As Wells Fargo pointed out, the price of crude is down 35 percent from June’s high. This is not the sort of thing that should be ignored. Indeed, as Mark Thornton has pointed out,

Higher oil prices can be a indicator of Fed-fueled bubbles which leads to higher oil prices as entrepreneurs compete for resources to carry out their plans. Lower oil prices can be indicator that the economy is going into a correction or recession and that entrepreneurs are contracting their operations.

Thornton points to the last three recessions where this relationship holds. This was also certainly true in the early 80s as well when the price of oil peaked at $35 (more than $100 in modern dollars) in 1980 and began to fall after. Sure enough, the recessions of 1981 and 1982 were not far behind. The oil prices continued down and with it, many operations within the energy sector.

oil

And yet, as I pointed out here, so much of US economic growth depends on the oil extraction business right now. The states driving GDP growth in the US are oil states, such as Texas, Colorado, and North Dakota. This is not a coincidence. And if the price of oil falls significantly and these oil fields cut back operations (I’m not assuming a worst case scenario like Black Sunday) then what of those states’ economies?

The media has certainly taken note of this. What Zero Hedge refers to (in typical breathless Zero Hedge fashion) as the “imploding energy sector” displays some interesting dynamics, to say the least,  including the fallout that may be coming for those who are invested in the sector. According to another article on ZH: “Everyone believes that the oil-price decline is temporary. It is assumed that once oil prices plummet, the process is much more likely to be self-stabilizing than destabilizing” This was assumed in 1980 also, but that assumption was perhaps only finally dead years later when the price collapsed yet again in the oil glut of 1986.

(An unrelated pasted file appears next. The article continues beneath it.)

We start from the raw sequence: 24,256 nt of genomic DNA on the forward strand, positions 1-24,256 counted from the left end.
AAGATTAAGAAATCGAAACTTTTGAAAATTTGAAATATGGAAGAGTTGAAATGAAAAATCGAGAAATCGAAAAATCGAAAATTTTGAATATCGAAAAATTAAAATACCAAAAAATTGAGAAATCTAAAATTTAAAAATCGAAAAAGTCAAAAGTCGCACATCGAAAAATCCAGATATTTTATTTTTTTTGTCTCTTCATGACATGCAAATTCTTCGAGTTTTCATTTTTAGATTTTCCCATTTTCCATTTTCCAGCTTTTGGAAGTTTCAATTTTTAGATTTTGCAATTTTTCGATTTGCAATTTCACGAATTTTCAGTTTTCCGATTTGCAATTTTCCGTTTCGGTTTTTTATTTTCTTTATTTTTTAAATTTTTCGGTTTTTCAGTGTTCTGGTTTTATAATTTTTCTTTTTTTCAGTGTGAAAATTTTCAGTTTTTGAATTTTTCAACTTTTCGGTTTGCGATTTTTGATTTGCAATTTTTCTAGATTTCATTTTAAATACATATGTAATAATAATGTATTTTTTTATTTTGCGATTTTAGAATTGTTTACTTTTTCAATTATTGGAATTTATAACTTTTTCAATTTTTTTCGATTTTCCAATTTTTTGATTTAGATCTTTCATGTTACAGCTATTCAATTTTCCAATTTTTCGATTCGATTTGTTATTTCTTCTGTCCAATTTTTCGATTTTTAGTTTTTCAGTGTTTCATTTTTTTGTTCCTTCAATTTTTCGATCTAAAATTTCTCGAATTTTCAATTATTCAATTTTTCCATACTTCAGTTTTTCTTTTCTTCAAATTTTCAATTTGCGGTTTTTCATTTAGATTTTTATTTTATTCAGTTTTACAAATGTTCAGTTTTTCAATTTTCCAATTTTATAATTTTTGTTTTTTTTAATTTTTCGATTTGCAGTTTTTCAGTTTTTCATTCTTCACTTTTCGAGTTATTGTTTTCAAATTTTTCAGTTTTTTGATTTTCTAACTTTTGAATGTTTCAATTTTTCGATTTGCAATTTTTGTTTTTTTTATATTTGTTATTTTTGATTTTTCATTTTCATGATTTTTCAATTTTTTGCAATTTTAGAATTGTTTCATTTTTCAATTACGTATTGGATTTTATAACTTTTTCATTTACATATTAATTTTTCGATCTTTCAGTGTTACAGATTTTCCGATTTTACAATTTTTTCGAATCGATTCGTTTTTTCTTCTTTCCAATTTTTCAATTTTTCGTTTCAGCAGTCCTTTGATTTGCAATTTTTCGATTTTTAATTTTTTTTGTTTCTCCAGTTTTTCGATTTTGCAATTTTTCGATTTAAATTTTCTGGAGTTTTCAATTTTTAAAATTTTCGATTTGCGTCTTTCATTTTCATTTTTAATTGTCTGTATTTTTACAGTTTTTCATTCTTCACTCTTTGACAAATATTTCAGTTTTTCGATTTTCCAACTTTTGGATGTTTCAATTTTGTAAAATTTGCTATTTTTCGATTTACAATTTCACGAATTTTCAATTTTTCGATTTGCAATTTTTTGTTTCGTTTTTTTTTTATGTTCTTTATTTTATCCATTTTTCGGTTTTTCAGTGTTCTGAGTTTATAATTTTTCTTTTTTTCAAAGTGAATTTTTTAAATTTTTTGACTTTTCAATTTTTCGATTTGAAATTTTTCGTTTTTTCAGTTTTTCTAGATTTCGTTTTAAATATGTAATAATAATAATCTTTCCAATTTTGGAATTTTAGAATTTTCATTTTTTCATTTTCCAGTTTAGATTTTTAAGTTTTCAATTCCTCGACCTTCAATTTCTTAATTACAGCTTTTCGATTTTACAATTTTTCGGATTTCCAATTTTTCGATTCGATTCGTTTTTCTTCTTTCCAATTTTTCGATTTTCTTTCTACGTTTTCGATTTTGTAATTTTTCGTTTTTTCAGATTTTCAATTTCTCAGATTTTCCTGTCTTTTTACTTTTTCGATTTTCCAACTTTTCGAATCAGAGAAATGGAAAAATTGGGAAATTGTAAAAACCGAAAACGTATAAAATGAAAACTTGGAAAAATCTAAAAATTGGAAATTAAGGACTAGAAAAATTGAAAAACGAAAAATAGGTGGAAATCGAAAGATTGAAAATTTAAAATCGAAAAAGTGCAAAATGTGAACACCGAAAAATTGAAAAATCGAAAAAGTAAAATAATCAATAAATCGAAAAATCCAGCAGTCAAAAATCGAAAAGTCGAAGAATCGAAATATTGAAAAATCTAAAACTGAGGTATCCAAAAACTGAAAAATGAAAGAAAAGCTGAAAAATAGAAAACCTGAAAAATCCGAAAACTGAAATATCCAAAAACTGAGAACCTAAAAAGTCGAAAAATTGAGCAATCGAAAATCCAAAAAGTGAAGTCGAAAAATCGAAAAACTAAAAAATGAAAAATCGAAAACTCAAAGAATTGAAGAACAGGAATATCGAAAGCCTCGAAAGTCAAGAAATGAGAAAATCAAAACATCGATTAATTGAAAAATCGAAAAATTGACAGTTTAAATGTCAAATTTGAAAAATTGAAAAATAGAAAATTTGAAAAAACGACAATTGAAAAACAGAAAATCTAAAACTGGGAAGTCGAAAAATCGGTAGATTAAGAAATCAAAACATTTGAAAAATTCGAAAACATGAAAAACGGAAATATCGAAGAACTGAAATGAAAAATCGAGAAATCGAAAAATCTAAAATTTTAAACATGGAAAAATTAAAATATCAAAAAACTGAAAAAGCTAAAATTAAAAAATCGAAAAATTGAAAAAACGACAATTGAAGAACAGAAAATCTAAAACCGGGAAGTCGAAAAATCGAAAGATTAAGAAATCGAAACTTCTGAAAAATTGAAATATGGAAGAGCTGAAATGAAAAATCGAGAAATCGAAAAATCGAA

But everything’s different now, we’re told. And yet, markets appear to be acting as we might expect, and as we’ve seen them do before. “Shale oil in a bind” writes the Economist. “New U.S. oil and gas well November permits tumble nearly 40 percent” Reuters writes, following up with:

The pullback was a “very quick response” to U.S. crude oil prices, which settled on Tuesday at $66.88 CLc1, said Allen Gilmer, chief executive officer of Drilling Info. New permits, which indicate what drilling rigs will be doing 60-90 days in the future, showed steep declines for the first time this year across the top three U.S. onshore fields: the Permian Basin and Eagle Ford in Texas and North Dakota’s Bakken shale.

The Permian Basin in West Texas and New Mexico showed a 38 percent decline in new oil and gas well permits last month, while the Eagle Ford and Bakken permit counts fell 28 percent and 29 percent, respectively, the data showed.

That slide came in the same month U.S. crude oil futures fell 17 percent to $66.17 on Nov. 28 from $80.54 on Oct. 31. Prices are down about 40 percent since June.

Will Western American states continue to boom without $90/barrel oil prices? What will American GDP look like without this latest bubble industry to fuel job creation, tax revenue, and investment? It’s impossible to say right now, although the price of oil in relation to the last four recessions does provide some fuel for speculation.

 
Courtesy: Ryan McMaken via Mises.org